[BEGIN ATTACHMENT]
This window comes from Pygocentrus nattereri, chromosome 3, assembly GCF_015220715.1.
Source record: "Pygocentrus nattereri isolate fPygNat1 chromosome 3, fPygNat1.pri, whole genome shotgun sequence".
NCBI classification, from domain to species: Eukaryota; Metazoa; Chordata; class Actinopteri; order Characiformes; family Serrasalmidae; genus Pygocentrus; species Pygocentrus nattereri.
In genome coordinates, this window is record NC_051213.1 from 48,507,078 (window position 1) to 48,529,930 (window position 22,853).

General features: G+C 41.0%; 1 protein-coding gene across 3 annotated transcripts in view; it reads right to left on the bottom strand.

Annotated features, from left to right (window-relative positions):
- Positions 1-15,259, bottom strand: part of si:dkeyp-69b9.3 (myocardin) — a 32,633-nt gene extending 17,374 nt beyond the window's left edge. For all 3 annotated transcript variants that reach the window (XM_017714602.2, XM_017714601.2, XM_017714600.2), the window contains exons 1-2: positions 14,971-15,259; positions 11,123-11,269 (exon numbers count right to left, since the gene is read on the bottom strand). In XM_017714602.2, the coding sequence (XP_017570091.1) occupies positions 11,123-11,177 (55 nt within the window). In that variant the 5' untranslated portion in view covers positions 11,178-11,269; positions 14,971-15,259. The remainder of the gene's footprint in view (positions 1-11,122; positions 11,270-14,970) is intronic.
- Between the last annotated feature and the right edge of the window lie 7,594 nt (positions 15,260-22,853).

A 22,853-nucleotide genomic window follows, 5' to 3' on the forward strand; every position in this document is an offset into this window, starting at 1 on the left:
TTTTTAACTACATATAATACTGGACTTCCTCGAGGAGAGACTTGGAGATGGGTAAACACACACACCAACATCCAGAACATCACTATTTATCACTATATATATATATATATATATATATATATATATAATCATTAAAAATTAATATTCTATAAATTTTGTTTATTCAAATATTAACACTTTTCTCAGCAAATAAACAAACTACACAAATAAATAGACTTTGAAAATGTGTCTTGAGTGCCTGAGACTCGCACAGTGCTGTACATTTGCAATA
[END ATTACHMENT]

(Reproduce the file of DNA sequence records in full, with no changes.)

This window comes from Pygocentrus nattereri, chromosome 3, assembly GCF_015220715.1.
Source record: "Pygocentrus nattereri isolate fPygNat1 chromosome 3, fPygNat1.pri, whole genome shotgun sequence".
NCBI classification, from domain to species: Eukaryota; Metazoa; Chordata; class Actinopteri; order Characiformes; family Serrasalmidae; genus Pygocentrus; species Pygocentrus nattereri.
In genome coordinates, this window is record NC_051213.1 from 48,507,078 (window position 1) to 48,529,930 (window position 22,853).

General features: G+C 41.0%; 1 protein-coding gene across 3 annotated transcripts in view; it reads right to left on the bottom strand.

Annotated features, from left to right (window-relative positions):
- Positions 1-15,259, bottom strand: part of si:dkeyp-69b9.3 (myocardin) — a 32,633-nt gene extending 17,374 nt beyond the window's left edge. For all 3 annotated transcript variants that reach the window (XM_017714602.2, XM_017714601.2, XM_017714600.2), the window contains exons 1-2: positions 14,971-15,259; positions 11,123-11,269 (exon numbers count right to left, since the gene is read on the bottom strand). In XM_017714602.2, the coding sequence (XP_017570091.1) occupies positions 11,123-11,177 (55 nt within the window). In that variant the 5' untranslated portion in view covers positions 11,178-11,269; positions 14,971-15,259. The remainder of the gene's footprint in view (positions 1-11,122; positions 11,270-14,970) is intronic.
- Between the last annotated feature and the right edge of the window lie 7,594 nt (positions 15,260-22,853).

A 22,853-nucleotide genomic window follows, 5' to 3' on the forward strand; every position in this document is an offset into this window, starting at 1 on the left:
TTTTTAACTACATATAATACTGGACTTCCTCGAGGAGAGACTTGGAGATGGGTAAACACACACACCAACATCCAGAACATCACTATTTATCACTATATATATATATATATATATATATATATATATAATCATTAAAAATTAATATTCTATAAATTTTGTTTATTCAAATATTAACACTTTTCTCAGCAAATAAACAAACTACACAAATAAATAGACTTTGAAAATGTGTCTTGAGTGCCTGAGACTCGCACAGTGCTGTACATTTGCAATA